Returning to school for fall semester remains uncertain

Maribella Ambrosio

As the school year comes to a close, the Los Angeles Unified School District (LAUSD) is still considering various ideas on how to safely get students back to learning in the fall and get the proper education they need.

“Reopening schools is integral to the future well-being of our students as well as restarting the economy,” Superintendent Austin Beutner said in a May 29 weekly update. “However, opening our schools will not be easy.”

The new school year is scheduled to begin on Aug. 18. How classes will be conducted has not yet been decided, whether it will be in person or a continuance of distance learning or a combination of both.  This past week, the district sent a survey to faculty and staff to get their opinions on the reopening of the new school year. 

“As of right now, neither I nor my family feels safe to go back (to school), as much as we’d like to,” sophomore Diego Hernandez said. “We still think it’s too early and too risky to try.”

Thousands of students have been connected to their courses virtually and doing online learning since LAUSD campuses closed on March 13. However, educators worry about students’ academic growth since not every student logged into Zoom meetings or worked on assignments. Students will be able to learn more this summer, with more than 80,000 students and 5,000 teachers enrolled to be a part of summer school, according to Beutner in a video to the school community on June 1.

On June 8, the California Department of Education issued its own guidelines on reopening schools, just days after the state’s Department of Public Health released much-anticipated guidance. Health officials advise reconstructing arrival times to minimize contact between students, staff, and families and serving meals in classrooms or outdoors rather than in cafeterias. Cleaning and sanitizing will need to be frequent on touched surfaces, such as school buses and in buildings, such as door handles, light switches, student desks, and chairs.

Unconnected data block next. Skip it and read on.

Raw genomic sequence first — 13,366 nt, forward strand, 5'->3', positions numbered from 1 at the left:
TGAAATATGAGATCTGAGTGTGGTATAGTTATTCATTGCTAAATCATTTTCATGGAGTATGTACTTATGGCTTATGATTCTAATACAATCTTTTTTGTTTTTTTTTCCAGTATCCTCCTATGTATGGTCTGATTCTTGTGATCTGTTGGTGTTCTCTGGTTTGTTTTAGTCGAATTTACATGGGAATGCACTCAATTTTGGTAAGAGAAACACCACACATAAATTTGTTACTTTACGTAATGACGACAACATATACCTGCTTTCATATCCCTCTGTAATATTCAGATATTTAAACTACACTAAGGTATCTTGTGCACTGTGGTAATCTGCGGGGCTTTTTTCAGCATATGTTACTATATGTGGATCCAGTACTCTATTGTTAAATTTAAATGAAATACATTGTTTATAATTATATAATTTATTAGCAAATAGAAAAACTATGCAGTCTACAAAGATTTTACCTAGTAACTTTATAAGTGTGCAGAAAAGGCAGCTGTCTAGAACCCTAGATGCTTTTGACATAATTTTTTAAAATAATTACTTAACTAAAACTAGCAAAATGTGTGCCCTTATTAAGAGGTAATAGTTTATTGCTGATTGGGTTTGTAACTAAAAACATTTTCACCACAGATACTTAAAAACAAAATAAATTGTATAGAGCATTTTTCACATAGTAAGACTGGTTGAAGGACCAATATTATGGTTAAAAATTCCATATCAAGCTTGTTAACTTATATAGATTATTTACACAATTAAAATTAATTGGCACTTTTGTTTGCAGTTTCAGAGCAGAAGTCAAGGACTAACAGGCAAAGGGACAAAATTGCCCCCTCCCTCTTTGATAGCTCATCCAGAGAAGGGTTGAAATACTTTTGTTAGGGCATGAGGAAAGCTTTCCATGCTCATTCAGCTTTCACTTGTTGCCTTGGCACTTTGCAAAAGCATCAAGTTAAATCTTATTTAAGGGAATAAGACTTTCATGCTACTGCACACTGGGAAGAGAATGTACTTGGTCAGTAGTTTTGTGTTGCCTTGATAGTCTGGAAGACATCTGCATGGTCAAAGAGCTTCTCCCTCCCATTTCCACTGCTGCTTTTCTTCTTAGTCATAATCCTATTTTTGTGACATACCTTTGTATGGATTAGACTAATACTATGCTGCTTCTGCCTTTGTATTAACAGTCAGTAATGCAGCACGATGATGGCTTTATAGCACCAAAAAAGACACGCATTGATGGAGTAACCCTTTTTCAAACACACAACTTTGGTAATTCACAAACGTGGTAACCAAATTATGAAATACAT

The CDE also has Instructional Scheduling Model Options that contain four examples of what the next school year could possibly look like. Such as Example A in the CDE guidelines on page 12, which shows an example of a Two-Day Rotation where students report to school on two designated days based on grade level for in-person instruction.

“I wouldn’t feel safe knowing the virus is still out there and there’s no vaccine,” sophomore Allison Puc said. “My mom would feel the same way about it”.

Many students think that reopening schools isn’t a good idea since the U.S. has the most cases of COVID-19 than any other country. They and their parents worry that they might be infected by others on campus. 

“I wouldn’t feel safe going back to school and neither would my parents because they fear that either staff or teacher might have the virus,” junior Nathaniel Vargas said.

Students also miss being in school, seeing their friends, and being in a social environment. Being in a learning environment is also better since learning from home has affected many students’ education.

“I’d rather go back to school, as I just perform and learn better in that setting,” junior Patrick Bullock said.